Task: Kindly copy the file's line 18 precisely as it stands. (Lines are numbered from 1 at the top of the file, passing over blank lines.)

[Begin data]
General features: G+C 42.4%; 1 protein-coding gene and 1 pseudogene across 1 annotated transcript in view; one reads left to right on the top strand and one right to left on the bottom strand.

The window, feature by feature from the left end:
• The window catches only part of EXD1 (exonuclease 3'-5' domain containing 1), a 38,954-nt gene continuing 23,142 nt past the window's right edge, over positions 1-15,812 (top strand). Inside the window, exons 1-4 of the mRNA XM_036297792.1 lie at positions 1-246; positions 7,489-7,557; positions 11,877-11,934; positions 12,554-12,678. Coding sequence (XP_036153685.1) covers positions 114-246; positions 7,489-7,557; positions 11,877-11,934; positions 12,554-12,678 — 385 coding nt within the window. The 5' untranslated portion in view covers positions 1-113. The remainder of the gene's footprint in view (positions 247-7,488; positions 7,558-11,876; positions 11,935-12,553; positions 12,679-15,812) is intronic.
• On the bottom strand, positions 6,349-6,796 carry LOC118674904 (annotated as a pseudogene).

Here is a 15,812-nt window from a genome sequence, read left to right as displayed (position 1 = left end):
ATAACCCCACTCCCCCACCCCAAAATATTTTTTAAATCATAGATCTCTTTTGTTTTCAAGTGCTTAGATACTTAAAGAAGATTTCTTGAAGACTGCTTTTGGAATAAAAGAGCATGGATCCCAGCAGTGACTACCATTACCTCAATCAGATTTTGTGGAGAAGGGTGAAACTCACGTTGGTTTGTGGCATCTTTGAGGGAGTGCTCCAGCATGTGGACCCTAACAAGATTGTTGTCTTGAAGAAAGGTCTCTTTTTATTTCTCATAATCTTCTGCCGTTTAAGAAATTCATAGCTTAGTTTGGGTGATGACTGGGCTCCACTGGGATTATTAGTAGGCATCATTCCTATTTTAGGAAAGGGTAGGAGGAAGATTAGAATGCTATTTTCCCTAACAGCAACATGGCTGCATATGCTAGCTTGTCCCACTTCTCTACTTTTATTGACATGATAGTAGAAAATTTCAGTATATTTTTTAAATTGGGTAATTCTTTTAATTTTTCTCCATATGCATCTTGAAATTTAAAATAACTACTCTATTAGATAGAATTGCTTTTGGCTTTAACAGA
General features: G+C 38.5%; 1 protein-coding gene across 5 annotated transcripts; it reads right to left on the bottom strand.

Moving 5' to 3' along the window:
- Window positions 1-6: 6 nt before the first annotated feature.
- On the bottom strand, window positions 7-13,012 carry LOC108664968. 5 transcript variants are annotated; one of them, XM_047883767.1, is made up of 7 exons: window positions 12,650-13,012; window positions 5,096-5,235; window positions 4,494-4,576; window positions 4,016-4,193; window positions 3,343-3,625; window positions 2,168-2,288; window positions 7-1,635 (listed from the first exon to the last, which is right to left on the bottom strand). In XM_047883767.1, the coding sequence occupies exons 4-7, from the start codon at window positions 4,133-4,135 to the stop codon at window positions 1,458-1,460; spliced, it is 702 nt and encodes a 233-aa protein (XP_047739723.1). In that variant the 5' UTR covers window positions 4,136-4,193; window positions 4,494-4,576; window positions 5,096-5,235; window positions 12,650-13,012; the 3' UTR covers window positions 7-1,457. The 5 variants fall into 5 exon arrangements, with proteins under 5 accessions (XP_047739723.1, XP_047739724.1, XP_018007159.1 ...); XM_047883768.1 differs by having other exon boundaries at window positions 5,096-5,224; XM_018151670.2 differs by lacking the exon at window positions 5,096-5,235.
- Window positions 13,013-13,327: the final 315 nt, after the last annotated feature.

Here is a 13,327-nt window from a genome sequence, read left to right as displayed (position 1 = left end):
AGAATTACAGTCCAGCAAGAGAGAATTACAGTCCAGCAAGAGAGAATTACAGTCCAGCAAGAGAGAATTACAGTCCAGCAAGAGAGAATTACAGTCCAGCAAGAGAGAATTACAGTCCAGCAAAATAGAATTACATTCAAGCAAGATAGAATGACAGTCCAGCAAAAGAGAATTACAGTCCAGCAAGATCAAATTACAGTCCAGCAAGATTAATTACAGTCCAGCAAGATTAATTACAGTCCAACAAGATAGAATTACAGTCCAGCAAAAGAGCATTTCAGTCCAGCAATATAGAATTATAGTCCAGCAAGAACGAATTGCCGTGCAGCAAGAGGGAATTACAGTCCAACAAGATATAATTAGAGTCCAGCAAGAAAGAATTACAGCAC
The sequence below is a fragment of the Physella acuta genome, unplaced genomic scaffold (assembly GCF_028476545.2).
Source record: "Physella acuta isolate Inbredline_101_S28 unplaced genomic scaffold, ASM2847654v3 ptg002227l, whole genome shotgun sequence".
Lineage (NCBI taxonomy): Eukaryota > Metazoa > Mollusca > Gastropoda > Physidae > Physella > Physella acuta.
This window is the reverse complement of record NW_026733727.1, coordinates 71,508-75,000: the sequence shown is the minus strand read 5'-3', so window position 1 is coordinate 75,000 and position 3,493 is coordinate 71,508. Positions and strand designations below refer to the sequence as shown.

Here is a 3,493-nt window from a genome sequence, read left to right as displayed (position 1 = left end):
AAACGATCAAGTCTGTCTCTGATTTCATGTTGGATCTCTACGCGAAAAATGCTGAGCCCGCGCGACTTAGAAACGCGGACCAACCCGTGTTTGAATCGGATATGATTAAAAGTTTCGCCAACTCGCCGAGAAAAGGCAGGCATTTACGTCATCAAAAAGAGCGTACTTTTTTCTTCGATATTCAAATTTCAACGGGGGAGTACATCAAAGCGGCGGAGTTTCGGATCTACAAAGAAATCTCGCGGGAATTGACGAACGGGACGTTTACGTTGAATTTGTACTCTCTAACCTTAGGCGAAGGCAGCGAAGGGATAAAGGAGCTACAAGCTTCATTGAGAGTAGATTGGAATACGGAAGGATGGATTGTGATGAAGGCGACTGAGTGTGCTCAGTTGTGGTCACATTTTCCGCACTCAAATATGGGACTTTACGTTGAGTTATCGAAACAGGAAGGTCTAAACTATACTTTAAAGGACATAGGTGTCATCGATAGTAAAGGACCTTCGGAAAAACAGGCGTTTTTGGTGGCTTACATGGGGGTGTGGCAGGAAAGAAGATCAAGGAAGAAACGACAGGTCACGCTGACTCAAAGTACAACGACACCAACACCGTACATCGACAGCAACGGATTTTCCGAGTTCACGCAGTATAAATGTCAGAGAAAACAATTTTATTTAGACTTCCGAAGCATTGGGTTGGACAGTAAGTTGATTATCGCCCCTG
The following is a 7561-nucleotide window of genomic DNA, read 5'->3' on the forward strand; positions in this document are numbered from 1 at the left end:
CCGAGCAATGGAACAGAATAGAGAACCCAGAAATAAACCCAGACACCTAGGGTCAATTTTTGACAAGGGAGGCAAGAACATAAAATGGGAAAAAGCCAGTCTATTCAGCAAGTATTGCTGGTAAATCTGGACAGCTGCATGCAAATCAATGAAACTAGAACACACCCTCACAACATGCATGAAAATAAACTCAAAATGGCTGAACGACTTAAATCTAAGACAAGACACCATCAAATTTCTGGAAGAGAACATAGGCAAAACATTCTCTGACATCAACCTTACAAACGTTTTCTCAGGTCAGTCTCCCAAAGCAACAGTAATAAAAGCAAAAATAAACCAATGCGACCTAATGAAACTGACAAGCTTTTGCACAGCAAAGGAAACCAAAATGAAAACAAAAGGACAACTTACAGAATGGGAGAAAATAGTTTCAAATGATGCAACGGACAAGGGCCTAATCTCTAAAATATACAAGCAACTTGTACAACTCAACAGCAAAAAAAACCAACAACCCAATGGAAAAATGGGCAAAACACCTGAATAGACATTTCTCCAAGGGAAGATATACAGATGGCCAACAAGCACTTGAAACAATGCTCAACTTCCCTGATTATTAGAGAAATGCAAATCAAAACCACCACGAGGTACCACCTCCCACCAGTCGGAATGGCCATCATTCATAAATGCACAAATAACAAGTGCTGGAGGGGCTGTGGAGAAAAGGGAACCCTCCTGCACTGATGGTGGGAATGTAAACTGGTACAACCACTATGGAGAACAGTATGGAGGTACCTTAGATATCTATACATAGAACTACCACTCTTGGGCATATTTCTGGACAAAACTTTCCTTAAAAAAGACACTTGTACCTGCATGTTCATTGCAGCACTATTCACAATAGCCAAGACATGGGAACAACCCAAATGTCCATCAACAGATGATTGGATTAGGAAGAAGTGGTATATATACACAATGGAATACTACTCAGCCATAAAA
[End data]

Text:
Here is a 3,493-nt window from a genome sequence, read left to right as displayed (position 1 = left end):